There have been many barriers facing women and girls in sport in the past. In some predominantly male-dominated sports, women’s teams and clubs are deemed not as worthy as their male counterparts.
However, this is all changing, and there has been a 54% growth of affiliated women and girls football teams in the UK alone, and with support from the FA, these figures are set to increase.
How can you provide a more inclusive experience for women in sport, whether at a mixed-gender or exclusive female club?
Break Down Misconceptions
There is a perceived notion of what a sports club is for those unfamiliar with how these things work. Many women who have previously been part of such clubs, whether exclusively female, co-ed or male-dominated, understand what goes on behind the scenes. But when it comes to successfully starting a female-only sports club, you need to break down the barriers of preconceived ideas and notions to allow anyone who wants to join access regardless of the sport you specialise in.
Women face many barriers and challenges when it comes to accessing sports. Many women find childcare a barrier to being able to be as active as they would like or as involved with a sports team or club. Knowing this and being able to address these issues can help you improve the relationship between members and allow equal access. Fundamentally, you need to know precisely what is stopping women from being part of this community and give them the support they need to enable them to grow and get involved in their sport in a beneficial way for their lifestyle.
Many women feel that sports clubs are automatically focused on the male lifestyle, and accommodations for females are made as a second thought. Create a club or team values that focus on supporting the female mind and body as possible—especially when working with younger girls. A large part of why girls drop out of sports at a young age is how they look and feel when playing games. Focussing on this issue will help foster a love of sport in women of any age. Using an online womens rugby kit designer, for example, to help women feel comfortable in their kit can encourage them to be more active and confident on the pitch.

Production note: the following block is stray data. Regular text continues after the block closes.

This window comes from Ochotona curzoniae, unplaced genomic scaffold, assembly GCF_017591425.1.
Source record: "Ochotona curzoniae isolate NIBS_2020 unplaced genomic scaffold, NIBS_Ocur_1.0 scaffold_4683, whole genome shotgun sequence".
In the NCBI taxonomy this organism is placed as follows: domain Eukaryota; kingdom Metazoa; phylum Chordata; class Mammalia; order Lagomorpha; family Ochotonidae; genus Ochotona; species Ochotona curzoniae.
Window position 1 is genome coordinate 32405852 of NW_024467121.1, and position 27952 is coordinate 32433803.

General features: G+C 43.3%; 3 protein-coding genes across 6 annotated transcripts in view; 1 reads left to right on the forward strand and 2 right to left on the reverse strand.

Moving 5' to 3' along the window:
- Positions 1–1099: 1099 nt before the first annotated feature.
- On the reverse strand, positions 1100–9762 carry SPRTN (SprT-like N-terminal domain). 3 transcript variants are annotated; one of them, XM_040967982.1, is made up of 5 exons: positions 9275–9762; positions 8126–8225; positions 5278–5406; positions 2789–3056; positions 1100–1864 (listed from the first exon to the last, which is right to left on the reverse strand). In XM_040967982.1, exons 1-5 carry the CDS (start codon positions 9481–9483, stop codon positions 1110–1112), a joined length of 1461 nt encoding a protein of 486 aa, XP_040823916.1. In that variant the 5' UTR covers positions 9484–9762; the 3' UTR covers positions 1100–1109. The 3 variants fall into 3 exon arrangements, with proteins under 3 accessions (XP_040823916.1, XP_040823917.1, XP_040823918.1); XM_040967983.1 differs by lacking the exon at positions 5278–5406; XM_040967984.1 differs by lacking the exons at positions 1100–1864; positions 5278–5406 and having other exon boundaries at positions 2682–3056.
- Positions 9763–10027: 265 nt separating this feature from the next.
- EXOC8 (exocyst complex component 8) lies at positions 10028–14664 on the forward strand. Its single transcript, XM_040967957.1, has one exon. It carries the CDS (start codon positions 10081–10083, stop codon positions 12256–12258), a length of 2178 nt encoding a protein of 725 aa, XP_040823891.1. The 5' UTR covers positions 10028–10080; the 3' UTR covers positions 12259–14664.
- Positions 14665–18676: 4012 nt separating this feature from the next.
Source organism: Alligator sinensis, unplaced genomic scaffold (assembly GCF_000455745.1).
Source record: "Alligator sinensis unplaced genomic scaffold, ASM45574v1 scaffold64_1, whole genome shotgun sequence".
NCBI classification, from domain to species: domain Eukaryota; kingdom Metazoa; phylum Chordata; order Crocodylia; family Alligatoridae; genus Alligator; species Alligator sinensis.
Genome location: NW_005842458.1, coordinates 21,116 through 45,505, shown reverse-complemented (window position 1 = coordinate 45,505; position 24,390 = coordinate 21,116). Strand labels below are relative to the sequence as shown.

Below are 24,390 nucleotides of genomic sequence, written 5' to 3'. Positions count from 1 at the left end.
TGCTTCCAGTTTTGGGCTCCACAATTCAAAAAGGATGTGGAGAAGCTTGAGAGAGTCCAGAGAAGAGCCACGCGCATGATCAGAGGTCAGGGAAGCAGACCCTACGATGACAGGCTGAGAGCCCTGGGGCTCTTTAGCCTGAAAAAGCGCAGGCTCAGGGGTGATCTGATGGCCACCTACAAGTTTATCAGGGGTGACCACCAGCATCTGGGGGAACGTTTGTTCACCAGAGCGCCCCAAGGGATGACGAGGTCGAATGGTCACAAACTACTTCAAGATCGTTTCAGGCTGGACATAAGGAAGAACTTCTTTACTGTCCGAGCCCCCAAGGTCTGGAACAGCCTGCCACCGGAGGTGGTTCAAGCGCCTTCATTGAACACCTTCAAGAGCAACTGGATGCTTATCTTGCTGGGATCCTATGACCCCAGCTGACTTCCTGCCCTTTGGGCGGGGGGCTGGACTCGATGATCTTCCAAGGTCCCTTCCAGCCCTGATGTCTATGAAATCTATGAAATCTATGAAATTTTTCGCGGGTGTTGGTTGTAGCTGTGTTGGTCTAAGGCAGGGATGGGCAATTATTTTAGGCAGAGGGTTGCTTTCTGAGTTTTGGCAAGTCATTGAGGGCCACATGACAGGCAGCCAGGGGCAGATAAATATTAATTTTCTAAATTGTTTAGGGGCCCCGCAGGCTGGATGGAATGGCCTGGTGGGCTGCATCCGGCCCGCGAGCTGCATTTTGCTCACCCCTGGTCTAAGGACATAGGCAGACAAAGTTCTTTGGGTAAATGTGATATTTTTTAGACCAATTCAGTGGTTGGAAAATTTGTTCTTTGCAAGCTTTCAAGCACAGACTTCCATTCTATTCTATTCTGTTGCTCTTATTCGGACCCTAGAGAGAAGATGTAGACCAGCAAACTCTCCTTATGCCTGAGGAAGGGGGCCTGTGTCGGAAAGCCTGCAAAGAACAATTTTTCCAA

The more likely you are to be able to accommodate the needs of the individual, the more receptive girls and women will be to pursuing their goals of playing and remaining active members for as long as possible. The rigid structure of clubs and set training and attendances can be limiting and something they cannot commit to regularly. Allowing them to access club features or training on drop in sessions can work well as holding regular meetings to ascertain the best times and practises to the best service team and club members.
While a great many changes have allowed for more women to become active in their chosen sport, the fact remains, there is still much to be done, and club management can do a lot of this at a grassroots level by giving out the support required where and when needed throughout each stage of a playing career.